Instead I was rewarded with the same joy I remembered.  One of my personal favorites.

Rating - ***** Highly Recommended

Wednesday, July 30, 2014

From My Shelves - Lewis Grizzard

("From My Shelves" is an occasional series that looks at personal favorites from my personal collections)

The various works of author, columnist and humorist Lewis Grizzard - It's just over 20 years since Lewis Grizzard died at age 47.  I'm not sure how I "discovered" Grizzard.  My best bet is that I was looking for something else and stumbled on the delightful titles of his books:


  • Kathy Sue Loudermilk, I Love You: A Good Beer Joint Is Hard to Find and Other Facts of Life 

    • Won't You Come Home, Billy Bob Bailey?: An Assortment of Home-Cooked Journalism for People Who Wonder Why Clean Underwear Doesn't Grow on Trees
    • Don't Sit Under The Grits Tree With Anyone Else But Me 
    • They Tore Out My Heart and Stomped That Sucker Flat 
    • If Love Were Oil, I'd Be About A Quart Low 
    • Elvis Is Dead and I Don't Feel So Good Myself 
    • Shoot Low Boys - They're Riding Shetland Ponies 
    • My Daddy Was A Pistol and I'm a Son of a Gun 
    • When My Love Returns From The Ladies Room, Will I Be Too Old To Care? 
    • Don't Bend Over In the Garden, Granny - You Know Them Taters Got Eyes 
    That's not all of them but it gives you a taste.  Grizzard began as a sports writer and editor, rising quickly up the ladder at the Atlanta Journal, where he was installed as sports editor at age 23.  The Chicago Sun-Times then lured him to their staff.  The problem was that first and foremost, Lewis was a southern boy.  Never happy in the Windy City, he eventually returned to Atlanta.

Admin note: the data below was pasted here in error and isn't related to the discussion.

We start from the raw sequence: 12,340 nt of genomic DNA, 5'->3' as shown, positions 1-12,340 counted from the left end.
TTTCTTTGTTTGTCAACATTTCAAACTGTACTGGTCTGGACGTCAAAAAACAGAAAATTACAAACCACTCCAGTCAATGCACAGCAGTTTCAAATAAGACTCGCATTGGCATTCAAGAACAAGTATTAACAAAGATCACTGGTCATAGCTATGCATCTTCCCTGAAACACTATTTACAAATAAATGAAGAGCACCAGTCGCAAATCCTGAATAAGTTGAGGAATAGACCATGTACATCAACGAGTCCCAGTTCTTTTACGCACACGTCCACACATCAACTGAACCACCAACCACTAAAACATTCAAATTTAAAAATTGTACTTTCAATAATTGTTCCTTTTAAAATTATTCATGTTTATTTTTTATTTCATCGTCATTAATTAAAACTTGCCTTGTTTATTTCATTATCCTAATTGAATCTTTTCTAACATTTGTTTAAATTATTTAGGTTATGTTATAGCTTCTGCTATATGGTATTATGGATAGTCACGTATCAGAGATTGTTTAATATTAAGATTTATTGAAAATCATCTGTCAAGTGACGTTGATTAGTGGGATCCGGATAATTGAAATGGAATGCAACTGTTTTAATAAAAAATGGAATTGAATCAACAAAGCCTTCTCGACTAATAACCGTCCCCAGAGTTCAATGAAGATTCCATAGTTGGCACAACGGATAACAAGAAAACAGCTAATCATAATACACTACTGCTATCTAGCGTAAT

The good news for us is that Grizzard kept up a steady stream of columns and stories, sharing all the events of his life with his particular brand of self mocking humor.  These are the work of an author who understands his trade.

    The funny stories can make you laugh until you cry.  The sad ones will make you cry till your heart breaks.  If I had to pick a single book as my all time favorite, it would be his paean to his father, "My Daddy Was A Pistol, And I'm A Son of a Gun".  I'm not sure there is a greater or more heartfelt tribute by a son to his father written anywhere, any time, by anyone.

    You can read his books when you've only got a few minutes to spare because many of them are made up of columns.  Or you can decide to dedicate an afternoon or day to this great American humorist and let him teach you things about life you never thought about before you turned a page.

    Grizzard stands squarely in the tradition of Mark Twain.  That's pretty high flown company.  Lewis Grizzard is that kind of writer.  Quintessentially American, with a sharp eye, a way with words and a willingness to make himself the butt of the joke.

    Go find his books today.

    Monday, July 28, 2014

    Movie Review - Marty

    Marty (1955) - A thirty-something Italian butcher getspressure from every direction about getting married.  Try as he will, he never seems to find the right girl.  Until one night, in a dance hall he meets a young woman who had given up on ever finding love as well.  A warm and wonderful story about people who had decided they didn't have what it took for love.